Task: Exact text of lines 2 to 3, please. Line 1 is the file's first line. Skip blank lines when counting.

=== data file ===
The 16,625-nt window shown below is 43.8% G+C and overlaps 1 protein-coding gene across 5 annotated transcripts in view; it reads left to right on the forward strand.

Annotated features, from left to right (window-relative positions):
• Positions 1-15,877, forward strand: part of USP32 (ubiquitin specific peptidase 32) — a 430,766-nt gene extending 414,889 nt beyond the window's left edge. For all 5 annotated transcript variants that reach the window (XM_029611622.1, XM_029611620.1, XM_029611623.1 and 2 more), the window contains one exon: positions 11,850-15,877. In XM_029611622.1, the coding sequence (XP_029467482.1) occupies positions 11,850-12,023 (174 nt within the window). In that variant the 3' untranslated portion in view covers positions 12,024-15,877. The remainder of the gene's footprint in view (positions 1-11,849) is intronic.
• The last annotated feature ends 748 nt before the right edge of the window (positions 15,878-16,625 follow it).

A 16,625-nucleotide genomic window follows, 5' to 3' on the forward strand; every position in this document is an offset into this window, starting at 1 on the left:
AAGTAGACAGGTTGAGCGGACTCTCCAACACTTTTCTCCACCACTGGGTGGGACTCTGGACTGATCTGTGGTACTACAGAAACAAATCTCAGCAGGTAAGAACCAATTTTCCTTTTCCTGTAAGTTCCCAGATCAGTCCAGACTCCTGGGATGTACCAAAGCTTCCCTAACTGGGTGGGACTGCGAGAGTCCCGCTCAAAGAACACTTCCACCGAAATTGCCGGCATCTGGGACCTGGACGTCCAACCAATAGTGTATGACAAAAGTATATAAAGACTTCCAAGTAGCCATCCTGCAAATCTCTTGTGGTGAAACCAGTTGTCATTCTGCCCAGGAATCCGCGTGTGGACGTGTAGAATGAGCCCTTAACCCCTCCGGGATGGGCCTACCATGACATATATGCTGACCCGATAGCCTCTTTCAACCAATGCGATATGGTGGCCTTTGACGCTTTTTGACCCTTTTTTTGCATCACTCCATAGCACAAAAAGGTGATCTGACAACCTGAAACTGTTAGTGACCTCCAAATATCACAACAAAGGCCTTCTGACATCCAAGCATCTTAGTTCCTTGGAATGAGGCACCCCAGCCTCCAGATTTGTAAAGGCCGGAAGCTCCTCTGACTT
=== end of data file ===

Annotated features, from left to right (window-relative positions):
• Positions 1-15,877, forward strand: part of USP32 (ubiquitin specific peptidase 32) — a 430,766-nt gene extending 414,889 nt beyond the window's left edge. For all 5 annotated transcript variants that reach the window (XM_029611622.1, XM_029611620.1, XM_029611623.1 and 2 more), the window contains one exon: positions 11,850-15,877. In XM_029611622.1, the coding sequence (XP_029467482.1) occupies positions 11,850-12,023 (174 nt within the window). In that variant the 3' untranslated portion in view covers positions 12,024-15,877. The remainder of the gene's footprint in view (positions 1-11,849) is intronic.